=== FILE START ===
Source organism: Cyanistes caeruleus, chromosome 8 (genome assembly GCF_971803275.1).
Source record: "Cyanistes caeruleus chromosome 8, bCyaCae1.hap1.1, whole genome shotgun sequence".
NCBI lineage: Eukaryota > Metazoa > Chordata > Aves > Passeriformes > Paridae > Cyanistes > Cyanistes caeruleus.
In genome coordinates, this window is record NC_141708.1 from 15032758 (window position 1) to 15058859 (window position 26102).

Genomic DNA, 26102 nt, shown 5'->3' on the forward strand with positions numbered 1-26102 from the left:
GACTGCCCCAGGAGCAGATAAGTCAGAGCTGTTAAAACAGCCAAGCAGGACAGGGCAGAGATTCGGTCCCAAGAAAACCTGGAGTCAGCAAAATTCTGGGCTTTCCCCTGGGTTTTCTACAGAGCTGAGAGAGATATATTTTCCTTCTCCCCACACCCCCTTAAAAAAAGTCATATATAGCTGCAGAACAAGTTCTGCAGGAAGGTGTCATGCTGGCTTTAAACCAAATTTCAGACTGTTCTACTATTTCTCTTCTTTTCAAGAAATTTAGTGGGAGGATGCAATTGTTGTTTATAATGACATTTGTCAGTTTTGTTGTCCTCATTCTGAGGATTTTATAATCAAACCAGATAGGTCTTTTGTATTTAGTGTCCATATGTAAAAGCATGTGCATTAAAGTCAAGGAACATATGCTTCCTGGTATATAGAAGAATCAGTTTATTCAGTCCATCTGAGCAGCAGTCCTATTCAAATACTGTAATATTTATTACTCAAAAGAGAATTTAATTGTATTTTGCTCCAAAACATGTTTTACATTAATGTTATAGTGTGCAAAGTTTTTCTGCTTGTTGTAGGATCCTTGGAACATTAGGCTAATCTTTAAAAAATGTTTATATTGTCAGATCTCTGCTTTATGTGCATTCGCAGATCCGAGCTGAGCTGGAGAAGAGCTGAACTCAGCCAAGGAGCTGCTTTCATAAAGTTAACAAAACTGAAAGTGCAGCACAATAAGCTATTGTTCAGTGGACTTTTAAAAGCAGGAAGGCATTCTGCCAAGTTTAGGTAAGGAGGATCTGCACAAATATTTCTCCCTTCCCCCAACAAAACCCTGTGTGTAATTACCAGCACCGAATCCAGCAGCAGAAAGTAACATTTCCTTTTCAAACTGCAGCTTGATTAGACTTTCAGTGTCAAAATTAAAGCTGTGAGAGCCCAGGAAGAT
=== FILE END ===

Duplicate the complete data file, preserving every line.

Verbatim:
Source organism: Cyanistes caeruleus, chromosome 8 (genome assembly GCF_971803275.1).
Source record: "Cyanistes caeruleus chromosome 8, bCyaCae1.hap1.1, whole genome shotgun sequence".
NCBI lineage: Eukaryota > Metazoa > Chordata > Aves > Passeriformes > Paridae > Cyanistes > Cyanistes caeruleus.
In genome coordinates, this window is record NC_141708.1 from 15032758 (window position 1) to 15058859 (window position 26102).

Genomic DNA, 26102 nt, shown 5'->3' on the forward strand with positions numbered 1-26102 from the left:
GACTGCCCCAGGAGCAGATAAGTCAGAGCTGTTAAAACAGCCAAGCAGGACAGGGCAGAGATTCGGTCCCAAGAAAACCTGGAGTCAGCAAAATTCTGGGCTTTCCCCTGGGTTTTCTACAGAGCTGAGAGAGATATATTTTCCTTCTCCCCACACCCCCTTAAAAAAAGTCATATATAGCTGCAGAACAAGTTCTGCAGGAAGGTGTCATGCTGGCTTTAAACCAAATTTCAGACTGTTCTACTATTTCTCTTCTTTTCAAGAAATTTAGTGGGAGGATGCAATTGTTGTTTATAATGACATTTGTCAGTTTTGTTGTCCTCATTCTGAGGATTTTATAATCAAACCAGATAGGTCTTTTGTATTTAGTGTCCATATGTAAAAGCATGTGCATTAAAGTCAAGGAACATATGCTTCCTGGTATATAGAAGAATCAGTTTATTCAGTCCATCTGAGCAGCAGTCCTATTCAAATACTGTAATATTTATTACTCAAAAGAGAATTTAATTGTATTTTGCTCCAAAACATGTTTTACATTAATGTTATAGTGTGCAAAGTTTTTCTGCTTGTTGTAGGATCCTTGGAACATTAGGCTAATCTTTAAAAAATGTTTATATTGTCAGATCTCTGCTTTATGTGCATTCGCAGATCCGAGCTGAGCTGGAGAAGAGCTGAACTCAGCCAAGGAGCTGCTTTCATAAAGTTAACAAAACTGAAAGTGCAGCACAATAAGCTATTGTTCAGTGGACTTTTAAAAGCAGGAAGGCATTCTGCCAAGTTTAGGTAAGGAGGATCTGCACAAATATTTCTCCCTTCCCCCAACAAAACCCTGTGTGTAATTACCAGCACCGAATCCAGCAGCAGAAAGTAACATTTCCTTTTCAAACTGCAGCTTGATTAGACTTTCAGTGTCAAAATTAAAGCTGTGAGAGCCCAGGAAGAT